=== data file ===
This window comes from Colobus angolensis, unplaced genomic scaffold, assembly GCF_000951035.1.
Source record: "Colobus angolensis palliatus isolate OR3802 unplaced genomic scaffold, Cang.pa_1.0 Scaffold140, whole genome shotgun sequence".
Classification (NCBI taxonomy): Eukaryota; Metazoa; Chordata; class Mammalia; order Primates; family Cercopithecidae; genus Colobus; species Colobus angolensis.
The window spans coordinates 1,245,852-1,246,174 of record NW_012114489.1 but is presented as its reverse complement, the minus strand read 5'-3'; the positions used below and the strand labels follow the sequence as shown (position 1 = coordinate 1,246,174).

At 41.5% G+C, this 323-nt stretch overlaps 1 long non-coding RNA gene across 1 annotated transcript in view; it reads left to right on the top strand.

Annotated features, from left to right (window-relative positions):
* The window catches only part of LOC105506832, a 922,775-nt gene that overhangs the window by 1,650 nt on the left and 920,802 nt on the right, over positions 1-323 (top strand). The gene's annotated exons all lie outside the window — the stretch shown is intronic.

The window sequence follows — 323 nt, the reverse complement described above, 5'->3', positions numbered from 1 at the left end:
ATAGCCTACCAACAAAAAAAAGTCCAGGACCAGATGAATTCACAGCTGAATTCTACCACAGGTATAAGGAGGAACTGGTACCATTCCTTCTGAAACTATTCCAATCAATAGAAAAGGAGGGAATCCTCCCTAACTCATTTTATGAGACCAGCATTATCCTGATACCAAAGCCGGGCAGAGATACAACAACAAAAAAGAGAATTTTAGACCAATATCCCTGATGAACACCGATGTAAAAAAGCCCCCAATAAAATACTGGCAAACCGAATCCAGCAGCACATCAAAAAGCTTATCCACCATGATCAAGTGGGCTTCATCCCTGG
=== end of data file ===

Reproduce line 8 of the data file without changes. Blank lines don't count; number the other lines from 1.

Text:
The window sequence follows — 323 nt, the reverse complement described above, 5'->3', positions numbered from 1 at the left end: